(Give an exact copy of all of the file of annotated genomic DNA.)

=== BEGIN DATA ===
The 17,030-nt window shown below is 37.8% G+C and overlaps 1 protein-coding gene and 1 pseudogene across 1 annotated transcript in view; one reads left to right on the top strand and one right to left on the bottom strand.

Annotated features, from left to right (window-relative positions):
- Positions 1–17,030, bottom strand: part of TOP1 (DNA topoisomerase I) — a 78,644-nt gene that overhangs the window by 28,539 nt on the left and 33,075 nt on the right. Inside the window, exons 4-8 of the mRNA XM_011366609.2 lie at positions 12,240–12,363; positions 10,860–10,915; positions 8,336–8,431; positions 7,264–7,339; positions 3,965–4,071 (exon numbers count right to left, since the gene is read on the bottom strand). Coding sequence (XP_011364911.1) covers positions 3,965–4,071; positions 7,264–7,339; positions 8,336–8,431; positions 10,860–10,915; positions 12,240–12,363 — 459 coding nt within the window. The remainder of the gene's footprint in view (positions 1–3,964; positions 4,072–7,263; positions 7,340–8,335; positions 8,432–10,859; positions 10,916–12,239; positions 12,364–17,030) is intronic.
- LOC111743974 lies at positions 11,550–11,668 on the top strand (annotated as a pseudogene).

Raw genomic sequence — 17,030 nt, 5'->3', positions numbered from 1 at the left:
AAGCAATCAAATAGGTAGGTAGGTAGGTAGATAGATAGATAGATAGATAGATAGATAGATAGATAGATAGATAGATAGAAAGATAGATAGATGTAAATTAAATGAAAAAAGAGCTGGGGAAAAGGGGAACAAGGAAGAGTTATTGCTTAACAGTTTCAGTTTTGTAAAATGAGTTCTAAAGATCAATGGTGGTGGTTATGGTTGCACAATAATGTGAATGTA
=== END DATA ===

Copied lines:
The 17,030-nt window shown below is 37.8% G+C and overlaps 1 protein-coding gene and 1 pseudogene across 1 annotated transcript in view; one reads left to right on the top strand and one right to left on the bottom strand.

Annotated features, from left to right (window-relative positions):
- Positions 1–17,030, bottom strand: part of TOP1 (DNA topoisomerase I) — a 78,644-nt gene that overhangs the window by 28,539 nt on the left and 33,075 nt on the right. Inside the window, exons 4-8 of the mRNA XM_011366609.2 lie at positions 12,240–12,363; positions 10,860–10,915; positions 8,336–8,431; positions 7,264–7,339; positions 3,965–4,071 (exon numbers count right to left, since the gene is read on the bottom strand). Coding sequence (XP_011364911.1) covers positions 3,965–4,071; positions 7,264–7,339; positions 8,336–8,431; positions 10,860–10,915; positions 12,240–12,363 — 459 coding nt within the window. The remainder of the gene's footprint in view (positions 1–3,964; positions 4,072–7,263; positions 7,340–8,335; positions 8,432–10,859; positions 10,916–12,239; positions 12,364–17,030) is intronic.
- LOC111743974 lies at positions 11,550–11,668 on the top strand (annotated as a pseudogene).

Raw genomic sequence — 17,030 nt, 5'->3', positions numbered from 1 at the left:
AAGCAATCAAATAGGTAGGTAGGTAGGTAGATAGATAGATAGATAGATAGATAGATAGATAGATAGATAGATAGATAGAAAGATAGATAGATGTAAATTAAATGAAAAAAGAGCTGGGGAAAAGGGGAACAAGGAAGAGTTATTGCTTAACAGTTTCAGTTTTGTAAAATGAGTTCTAAAGATCAATGGTGGTGGTTATGGTTGCACAATAATGTGAATGTA